than many of its predecessors. The nature
of this story is, however, bf such a charac
ter as to command the public attention, and
to make it exceedingly important if the evi
dence reported to be in the hands of the
authorities is produced at the trial. Briefly
the story is that evidence has been furnished
to the State's Attorney at Chicago that
Camp Ko. 20 of the Clan-na-Gael held a
trial of Dr. Cronin as a British spy, and
convicted him without hearing any defense,
or even notifying him of the trial. The con
viction having been secured, and no one
volunteering to perform the murder which
was tbe penalty of the alleged offense, lots
were drawn to designate those who should
act as the agents of the secret order in
taking the life ofthe supposed offender.
If evidence is produced that we have in
this country secret organizations, which, by
star chamber proceedings assume the right
of decreeing the penalty ot 'death, it
will stimulate the public to de
cided measures in favor of the sup-
, pression of all such organizations. What
ever the characterorpurposes of such orders,
the assumption of such a power of life and
death places it in open antagonism to the
laws of this country. Whether socialistic,
anarchistic, professedly for revolutionary
schemes in other countries, or merely
social, all secret organizations should
understand that they must be governed by
tbe laws of the land. It is not necessary to
condemn the Clan-na-Gael beiore the evi
dence is produced, but it is well to have the
principle clearly defined that the rights and
thelawsof the American people are supreme
over any other considerations in this country.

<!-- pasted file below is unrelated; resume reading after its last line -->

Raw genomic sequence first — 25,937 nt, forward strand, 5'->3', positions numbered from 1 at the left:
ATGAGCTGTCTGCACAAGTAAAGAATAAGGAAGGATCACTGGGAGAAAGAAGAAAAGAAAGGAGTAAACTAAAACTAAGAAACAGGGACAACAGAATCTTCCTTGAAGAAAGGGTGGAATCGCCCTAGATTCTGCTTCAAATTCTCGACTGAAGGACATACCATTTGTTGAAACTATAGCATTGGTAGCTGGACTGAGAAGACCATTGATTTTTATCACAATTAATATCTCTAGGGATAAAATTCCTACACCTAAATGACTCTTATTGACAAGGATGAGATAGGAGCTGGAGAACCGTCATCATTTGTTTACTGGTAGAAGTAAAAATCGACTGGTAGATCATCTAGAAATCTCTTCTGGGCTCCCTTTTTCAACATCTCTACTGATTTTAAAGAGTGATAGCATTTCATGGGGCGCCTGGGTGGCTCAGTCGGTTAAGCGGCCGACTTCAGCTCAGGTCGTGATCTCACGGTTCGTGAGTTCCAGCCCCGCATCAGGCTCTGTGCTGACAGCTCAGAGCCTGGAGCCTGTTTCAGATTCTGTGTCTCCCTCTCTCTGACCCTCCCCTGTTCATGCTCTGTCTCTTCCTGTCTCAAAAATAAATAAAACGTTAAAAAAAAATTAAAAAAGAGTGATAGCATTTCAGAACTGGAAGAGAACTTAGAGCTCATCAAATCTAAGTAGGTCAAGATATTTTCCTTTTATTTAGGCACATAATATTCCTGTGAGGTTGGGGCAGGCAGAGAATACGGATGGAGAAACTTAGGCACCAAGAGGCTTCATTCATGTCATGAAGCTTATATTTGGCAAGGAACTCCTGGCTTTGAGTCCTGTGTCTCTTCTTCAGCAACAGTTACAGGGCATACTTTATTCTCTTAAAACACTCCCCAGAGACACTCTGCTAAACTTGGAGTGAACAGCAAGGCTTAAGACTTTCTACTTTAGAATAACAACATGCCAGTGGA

A singular view of the sugar duty, but
what appears to be the regular Democratic
one, is set forth by the esteemed Philadel
phia Record, which quotes a very outspoken
article of the New York Tribune as "show
ing unusual sagacity in trying to get itself
out,and to lead its party out from under the
weight of the obnoxious Sugar Trust."
After which the esteemed Record heartily
indorses tbe idea of "reducing the duties
on refined sugar so as to barely cover the
duty on raw sugar." Since the Sugar Trust
has the universal control of refining in this
country, why not rednce the duties on all
classes of sugar so as to admit of their gen
eral importation, and adopt the Republican
plan of encouraging the production of
sugar where it is necessary, by a bounty on
the sugar itself? The regulation Demo
cratic view is very plainly to the effect that
protection, which is a rank injustice when
applied to Northern industries, must be
rigidly maintained for the benefit of Demo
' cratic sugar raisers.
- "We are, sorry to see a remark credited to
.Judge Cooler, ot the Inter-State Commerce
Committee, to the effect that tbe commission,
has no concern with the prosecution of of
fenders against the inter-State commerce
act A juster view, although rather incon
sistent with this declaration, is afiorded by
the Judge's recent telegram to the United
States District Attorney at St. Paul, order
ing the prosecutions of the officials of a
railroad which has been shipping goods' at
less than the published rate. The Commis
sion is interested in the honest enforcement
ofthe law, or at least it should be. "While
that body can only act officially in the
methods authorized by the law, its members
arc qualified as citizens to take such action
for its enforcement, as is in harmony with
the statute. It is certainly plain enough
that commissioners who can consult with
railway officials as to the kind of combina
nation with which the latter can get around
the law, might,more consistently with their
position, act in favor of punishing persis
tent and wanton violations of that statute.